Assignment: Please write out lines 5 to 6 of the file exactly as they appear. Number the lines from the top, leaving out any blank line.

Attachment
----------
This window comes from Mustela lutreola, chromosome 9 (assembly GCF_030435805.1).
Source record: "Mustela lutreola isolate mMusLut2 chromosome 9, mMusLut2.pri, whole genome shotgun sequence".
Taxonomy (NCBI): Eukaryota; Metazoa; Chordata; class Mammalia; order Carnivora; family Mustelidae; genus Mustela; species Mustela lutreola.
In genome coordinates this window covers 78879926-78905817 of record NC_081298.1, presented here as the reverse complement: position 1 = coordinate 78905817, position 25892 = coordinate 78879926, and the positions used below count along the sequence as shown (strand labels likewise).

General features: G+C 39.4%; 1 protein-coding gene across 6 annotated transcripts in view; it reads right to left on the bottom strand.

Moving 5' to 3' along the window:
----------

General features: G+C 39.4%; 1 protein-coding gene across 6 annotated transcripts in view; it reads right to left on the bottom strand.

Moving 5' to 3' along the window: